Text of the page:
The world is remem­bering former South African Pres­i­dent Nelson Man­dela, whodied Thursday at the age of 95. Bosto­nians are par­tic­u­larly remem­bering his visit here, soon after he was released from prison.

When Man­dela vis­ited, Mar­garet Burnham was a Boston-​​based leader in the Free South Africa/​Free Man­dela move­ment. She recounts that day: June 23, 1990.

It was elec­tric,” Burnham said. “Everyone felt it was his­toric. We were living that his­tory at that moment. We were sharing space with one of the world’s greatest statesmen and peace­makers, per­haps one of the most unique leaders, cer­tainly in the 20th cen­tury. And here he was, he was in our midst. He was both extra­or­di­nary and ordi­nary at the same time.”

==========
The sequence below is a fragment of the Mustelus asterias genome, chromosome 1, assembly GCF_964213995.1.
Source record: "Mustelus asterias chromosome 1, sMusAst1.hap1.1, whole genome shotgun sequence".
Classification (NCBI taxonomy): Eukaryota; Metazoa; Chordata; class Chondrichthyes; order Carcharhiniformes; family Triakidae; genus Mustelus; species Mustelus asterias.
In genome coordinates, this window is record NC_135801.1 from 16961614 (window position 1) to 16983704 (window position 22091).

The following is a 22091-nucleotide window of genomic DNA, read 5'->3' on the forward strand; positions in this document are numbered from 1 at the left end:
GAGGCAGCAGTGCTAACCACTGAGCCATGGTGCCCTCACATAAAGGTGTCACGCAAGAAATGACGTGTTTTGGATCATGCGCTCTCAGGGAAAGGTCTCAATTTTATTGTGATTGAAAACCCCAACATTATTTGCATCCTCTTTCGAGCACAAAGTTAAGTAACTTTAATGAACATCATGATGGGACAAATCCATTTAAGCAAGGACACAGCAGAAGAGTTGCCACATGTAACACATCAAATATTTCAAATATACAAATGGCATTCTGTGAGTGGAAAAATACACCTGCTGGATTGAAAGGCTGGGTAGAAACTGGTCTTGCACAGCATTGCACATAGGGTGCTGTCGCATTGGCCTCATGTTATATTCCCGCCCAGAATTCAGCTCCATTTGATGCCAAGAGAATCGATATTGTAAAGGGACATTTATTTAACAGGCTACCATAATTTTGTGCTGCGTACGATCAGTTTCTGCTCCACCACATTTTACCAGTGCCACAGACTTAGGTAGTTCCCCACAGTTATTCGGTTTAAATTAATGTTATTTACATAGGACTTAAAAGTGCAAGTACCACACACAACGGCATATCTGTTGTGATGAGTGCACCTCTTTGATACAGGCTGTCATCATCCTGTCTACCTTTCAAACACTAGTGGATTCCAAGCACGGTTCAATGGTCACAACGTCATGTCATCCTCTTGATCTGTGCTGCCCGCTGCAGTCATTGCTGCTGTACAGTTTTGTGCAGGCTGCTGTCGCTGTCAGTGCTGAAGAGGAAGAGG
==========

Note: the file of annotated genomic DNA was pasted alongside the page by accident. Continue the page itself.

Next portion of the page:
It was just one day in Boston. And the stops were brief. But the images were enduring, says Burnham, who was the first African-​​American woman appointed a judge in Mass­a­chu­setts and is now a law pro­fessor at North­eastern University.

He was all that we thought he would be when he left prison,” she said. “He was full of humanity and grace and wisdom and peace — and as well a very prac­tical politician.”

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